Creatine Cycle Necessary?
This is a common question that I usually get from newbies and it’s regarding creatine and it’s on and off cycles. Creatine monohydrate is by far one of my favorite supplements and have gained a permanent spot in my supplement arsenal over the years. If you don’t know what creatine is, it’s a sport enhancing supplement that increases muscular strength, improves endurance and helps to promote lean muscle tissue. There has been a huge debate regarding the timing of creatine, daily dosage and best form of creatine. But the biggest debate has to be whether or not to cycle it. So is a creatine cycle necessary, and will you still get benefits without cycling it?
First of all, for the newbies out there who do not know what creatine cycling is, it’s basically a period where you take creatine for a certain amount of time (most commonly 12 weeks on 4 weeks off) , followed by a period where no creatine is ingested. Then the process is repeated. I have read that companies may have used that as a marketing tactic to make creatine resemble the cycling phase of steroids, but then again there is no direct source and hasn’t been fully proven. Personally, I used to cycle creatine when I started supplementing it back in 2008 but since reading up on it and thoroughly researching it, I have found that cycling creatine is a waste of time and is not necessary. I’ll give you 3 reasons why I don’t cycle with creatine:
Reason #1: Have you known anybody that has supplemented with creatine, and in their off cycle, lost a significant amount of strength and some body size? And as soon as they cycle back on they notice huge gains in the first few weeks? The most common reason why people cycle off creatine is that they heard that it is more effective and produces more results when you load up on it again. This is a huge myth and is pretty much a trick. The reason I say this is: when you’re on the off cycle, your muscles naturally lose it’s water retention caused by the excess creatine, and when you cycle back on, your muscles become re-saturated with creatine and water, giving it that look that you have made huge gains from it. There is honestly no point in just losing the water retention and having to re-saturate muscles over and over again.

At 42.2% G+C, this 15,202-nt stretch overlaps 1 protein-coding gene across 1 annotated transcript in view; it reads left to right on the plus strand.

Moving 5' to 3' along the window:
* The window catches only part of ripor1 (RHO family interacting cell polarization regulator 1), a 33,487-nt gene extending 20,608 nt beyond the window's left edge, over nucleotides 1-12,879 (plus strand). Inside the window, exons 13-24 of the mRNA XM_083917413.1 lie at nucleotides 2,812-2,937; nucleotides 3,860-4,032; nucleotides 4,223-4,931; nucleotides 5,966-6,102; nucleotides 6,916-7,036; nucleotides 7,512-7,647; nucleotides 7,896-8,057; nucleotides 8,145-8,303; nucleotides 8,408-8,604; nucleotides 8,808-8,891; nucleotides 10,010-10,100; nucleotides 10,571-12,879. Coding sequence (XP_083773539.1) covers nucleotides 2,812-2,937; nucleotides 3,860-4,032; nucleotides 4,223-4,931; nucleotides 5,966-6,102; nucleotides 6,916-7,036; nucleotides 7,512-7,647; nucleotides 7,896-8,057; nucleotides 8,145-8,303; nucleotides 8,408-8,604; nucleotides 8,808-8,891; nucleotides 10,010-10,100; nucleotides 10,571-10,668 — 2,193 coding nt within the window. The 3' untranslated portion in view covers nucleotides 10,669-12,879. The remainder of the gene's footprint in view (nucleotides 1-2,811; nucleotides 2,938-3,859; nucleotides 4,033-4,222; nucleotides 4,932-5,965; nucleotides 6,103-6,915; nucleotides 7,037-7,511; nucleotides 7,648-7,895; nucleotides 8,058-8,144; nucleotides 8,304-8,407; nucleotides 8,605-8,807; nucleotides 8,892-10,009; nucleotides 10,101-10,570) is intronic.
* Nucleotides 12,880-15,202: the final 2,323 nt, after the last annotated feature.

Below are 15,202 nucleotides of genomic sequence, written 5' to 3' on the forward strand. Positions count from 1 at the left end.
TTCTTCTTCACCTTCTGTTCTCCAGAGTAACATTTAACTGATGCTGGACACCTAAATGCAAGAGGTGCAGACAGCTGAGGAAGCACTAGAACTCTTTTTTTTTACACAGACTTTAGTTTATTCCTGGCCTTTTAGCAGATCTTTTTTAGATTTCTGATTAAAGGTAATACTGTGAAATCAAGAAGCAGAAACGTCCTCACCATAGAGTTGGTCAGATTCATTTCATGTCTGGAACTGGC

Reason #2: People tend to cycle off creatine because it is naturally produced in the body, and consuming creatine for extended periods of time prevents the body’s ability to produce creatine. This is creatine myth and there is no evidence as of yet to prove that supplementing with creatine for long periods of time has effects on the bodies ability to create it.
Reason #3: Creatine is harmful to the kidneys in large dosages and should be cycled off to prevent kidney damage. Just like how people think that too much protein is harmful for the body, this is completely false. Creatine has been proven by countless studies to have no adverse effects on kidneys and the liver. It has been proven to be completely safe whether it’s taken in the long term or short term. Cycling off to give your body a rest is not really needed, because creatine is safe.
So this pretty much sums up creatine cycling. If you feel like you should cycle off creatine because you’ve heard that gives you better results, or want to play it safe for your organs, then by all means go for it. I have not cycled off creatine for about 2 years now and I have not yet experienced any negative effects from it.